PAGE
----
# An Interesting Combinatorial Sum

The following problem appeared as part of this years Part IA exams.

Problem. Show that$$ \sum_{r=0}^{n}(-1)^{r}\binom{n}{r}^2 = \begin{cases} 0 &\mbox{if $n$ is odd}, \\ (-1)^{n/2} \binom{n}{n/2} &\mbox{if $n$ is even}. \end{cases} $$

The normal solution involves looking at the coefficient of $x^n$ in the equation

but it is possible to solve the problem without resorting to the binomial theorem.

## A Combinatorial Solution

*Solution*. We begin by noting that

is the number of ways of choosing $r$ elements from $\{1, \dots, n\}$ followed by $n - r$ elements from $\{n + 1, \dots, 2n\}$. Then as we sum over $r$, the sum (ignoring the minus sign) counts the total number of $n$ element subsets from $\{1, \dots, 2n\}$.

Now to each $n$-element subset of $\{1, \dots, 2n\}$, we assign ‘1’ if the subset contains an even number of elements in $\{1, \dots, n\}$, and a ‘-1’ if it contains an odd number. Summing over all of these assigned numbers then is equivalent to our original sum.

Consider the following mapping. Given a subset of size $n$, let $1 \leq x \leq n$ be the smallest integer for which exactly one of $x, n + x$ is in the set. We then toggle $x$ and $n + x$ in the subset, giving us another subset of $\{1, \dots, 2n\}$ of size $n$, but maps between elements of different sign. It’s also clearly an involution (applying it twice gives you back the original subset).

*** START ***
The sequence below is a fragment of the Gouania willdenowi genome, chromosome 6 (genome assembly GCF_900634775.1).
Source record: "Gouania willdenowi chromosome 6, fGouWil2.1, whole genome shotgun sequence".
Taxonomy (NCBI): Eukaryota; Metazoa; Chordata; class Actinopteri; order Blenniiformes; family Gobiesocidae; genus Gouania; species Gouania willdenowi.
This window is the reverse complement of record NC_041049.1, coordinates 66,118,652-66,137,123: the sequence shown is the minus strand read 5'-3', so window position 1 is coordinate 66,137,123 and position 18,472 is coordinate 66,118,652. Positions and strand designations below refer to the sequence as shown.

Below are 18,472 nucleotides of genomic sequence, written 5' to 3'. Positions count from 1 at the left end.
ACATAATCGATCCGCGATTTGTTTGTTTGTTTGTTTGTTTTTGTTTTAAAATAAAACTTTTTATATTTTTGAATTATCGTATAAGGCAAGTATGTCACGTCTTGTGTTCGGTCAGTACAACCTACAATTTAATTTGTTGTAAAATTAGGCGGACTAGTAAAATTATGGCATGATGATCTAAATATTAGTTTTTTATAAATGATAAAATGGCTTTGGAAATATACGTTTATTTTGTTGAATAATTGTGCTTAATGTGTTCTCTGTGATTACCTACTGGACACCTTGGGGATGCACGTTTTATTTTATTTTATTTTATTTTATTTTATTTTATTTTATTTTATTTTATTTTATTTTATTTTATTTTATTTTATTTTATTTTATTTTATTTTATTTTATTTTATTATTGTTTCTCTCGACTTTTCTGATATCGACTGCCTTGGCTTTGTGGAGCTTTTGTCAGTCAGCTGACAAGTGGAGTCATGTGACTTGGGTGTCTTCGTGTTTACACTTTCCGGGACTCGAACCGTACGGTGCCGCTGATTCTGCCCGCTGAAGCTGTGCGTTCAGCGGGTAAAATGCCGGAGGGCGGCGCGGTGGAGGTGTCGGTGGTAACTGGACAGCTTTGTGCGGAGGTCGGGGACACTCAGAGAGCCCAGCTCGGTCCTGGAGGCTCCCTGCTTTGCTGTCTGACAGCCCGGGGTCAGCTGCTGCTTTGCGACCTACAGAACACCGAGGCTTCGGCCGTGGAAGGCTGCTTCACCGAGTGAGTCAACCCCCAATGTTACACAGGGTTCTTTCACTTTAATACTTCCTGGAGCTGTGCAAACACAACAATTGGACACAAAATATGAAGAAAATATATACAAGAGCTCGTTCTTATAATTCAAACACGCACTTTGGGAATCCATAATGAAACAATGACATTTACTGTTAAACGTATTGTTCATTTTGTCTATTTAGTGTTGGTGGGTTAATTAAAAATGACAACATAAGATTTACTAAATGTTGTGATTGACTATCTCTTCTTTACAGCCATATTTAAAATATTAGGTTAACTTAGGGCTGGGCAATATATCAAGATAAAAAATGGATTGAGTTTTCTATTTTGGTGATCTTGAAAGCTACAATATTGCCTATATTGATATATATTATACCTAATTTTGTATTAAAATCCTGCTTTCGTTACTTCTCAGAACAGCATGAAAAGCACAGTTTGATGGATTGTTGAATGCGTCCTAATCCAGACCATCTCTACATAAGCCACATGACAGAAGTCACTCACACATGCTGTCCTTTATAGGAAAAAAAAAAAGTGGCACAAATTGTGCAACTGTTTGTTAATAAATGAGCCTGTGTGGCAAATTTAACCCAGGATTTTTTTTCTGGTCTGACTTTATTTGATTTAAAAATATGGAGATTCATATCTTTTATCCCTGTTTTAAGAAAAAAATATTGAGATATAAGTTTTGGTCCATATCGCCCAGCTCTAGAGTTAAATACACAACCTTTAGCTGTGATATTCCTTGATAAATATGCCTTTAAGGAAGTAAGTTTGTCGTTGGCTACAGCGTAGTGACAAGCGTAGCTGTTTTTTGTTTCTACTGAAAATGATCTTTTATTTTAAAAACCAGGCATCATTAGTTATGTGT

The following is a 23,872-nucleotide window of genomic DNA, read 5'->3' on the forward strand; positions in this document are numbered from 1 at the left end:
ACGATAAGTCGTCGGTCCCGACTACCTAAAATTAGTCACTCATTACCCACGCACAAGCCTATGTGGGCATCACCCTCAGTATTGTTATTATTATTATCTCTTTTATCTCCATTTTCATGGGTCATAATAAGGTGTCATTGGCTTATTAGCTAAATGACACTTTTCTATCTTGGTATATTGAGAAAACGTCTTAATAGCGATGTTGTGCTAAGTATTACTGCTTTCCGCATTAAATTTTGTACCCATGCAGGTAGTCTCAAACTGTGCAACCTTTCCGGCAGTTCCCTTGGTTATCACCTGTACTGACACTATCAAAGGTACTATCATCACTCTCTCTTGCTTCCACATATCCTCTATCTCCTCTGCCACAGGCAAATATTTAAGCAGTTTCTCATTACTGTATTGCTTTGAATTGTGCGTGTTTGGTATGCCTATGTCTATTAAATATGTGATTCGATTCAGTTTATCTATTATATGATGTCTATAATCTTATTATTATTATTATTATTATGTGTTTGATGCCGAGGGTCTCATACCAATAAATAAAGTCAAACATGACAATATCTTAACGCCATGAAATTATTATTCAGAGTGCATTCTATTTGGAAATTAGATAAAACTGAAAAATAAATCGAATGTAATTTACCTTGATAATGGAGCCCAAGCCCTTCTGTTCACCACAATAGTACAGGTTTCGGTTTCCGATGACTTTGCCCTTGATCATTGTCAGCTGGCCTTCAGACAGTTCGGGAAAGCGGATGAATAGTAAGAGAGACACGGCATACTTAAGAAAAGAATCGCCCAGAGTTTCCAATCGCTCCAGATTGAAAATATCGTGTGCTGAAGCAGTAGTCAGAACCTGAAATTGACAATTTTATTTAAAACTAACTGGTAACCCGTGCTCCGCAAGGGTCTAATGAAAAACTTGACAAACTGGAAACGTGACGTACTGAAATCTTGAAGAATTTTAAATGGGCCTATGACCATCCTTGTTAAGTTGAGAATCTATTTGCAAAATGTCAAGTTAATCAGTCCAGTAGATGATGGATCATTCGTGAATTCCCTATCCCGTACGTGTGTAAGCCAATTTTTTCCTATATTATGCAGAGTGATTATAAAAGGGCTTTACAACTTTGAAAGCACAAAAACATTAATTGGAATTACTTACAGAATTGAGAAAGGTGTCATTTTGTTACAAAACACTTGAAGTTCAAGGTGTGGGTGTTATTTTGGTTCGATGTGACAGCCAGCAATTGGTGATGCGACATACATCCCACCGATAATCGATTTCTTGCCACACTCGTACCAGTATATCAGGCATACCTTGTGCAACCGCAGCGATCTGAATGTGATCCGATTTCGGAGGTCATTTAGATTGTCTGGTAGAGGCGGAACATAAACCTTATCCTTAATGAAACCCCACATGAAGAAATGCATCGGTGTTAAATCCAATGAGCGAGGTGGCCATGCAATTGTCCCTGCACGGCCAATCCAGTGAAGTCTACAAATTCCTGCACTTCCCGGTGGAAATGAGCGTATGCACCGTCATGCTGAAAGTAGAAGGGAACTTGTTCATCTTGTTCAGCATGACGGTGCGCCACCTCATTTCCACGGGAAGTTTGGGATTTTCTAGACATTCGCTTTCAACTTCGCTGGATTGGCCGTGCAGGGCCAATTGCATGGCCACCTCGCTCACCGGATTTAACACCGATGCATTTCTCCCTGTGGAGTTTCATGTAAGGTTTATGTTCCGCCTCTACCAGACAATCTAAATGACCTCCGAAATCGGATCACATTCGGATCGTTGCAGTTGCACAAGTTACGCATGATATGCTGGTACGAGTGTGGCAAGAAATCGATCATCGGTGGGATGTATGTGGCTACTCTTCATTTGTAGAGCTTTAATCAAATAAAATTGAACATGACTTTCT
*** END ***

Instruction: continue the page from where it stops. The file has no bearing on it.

If $n$ is odd, then this mapping is well defined, since if there was no such element $x$, then $x$ and $n + x$ would always be in the subset, and there would have to then be an even number of elements in the subset (which isn’t the case). If $n$ is even, then this mapping is only not well defined when we always have both $x$ and $n + x$ in the subset. Thus the mapping is not defined on $\binom{n}{n/2}$ subsets, since we can fully specify each of these by choosing the $n/2$ elements of $\{1, \dots, n\}$ to include. Also all such subsets were given the sign $(-1)^{n/2}$.

Thus if $n$ is odd, we can use this mapping to pair each element with a positive sign to an element with a negative sign, and the total sum is zero. If $n$ is even, then we can do this for all but $\binom{n}{n/2}$ elements, all of which have sign $(-1)^{n/2}$, and thus summing up we get the desired answer,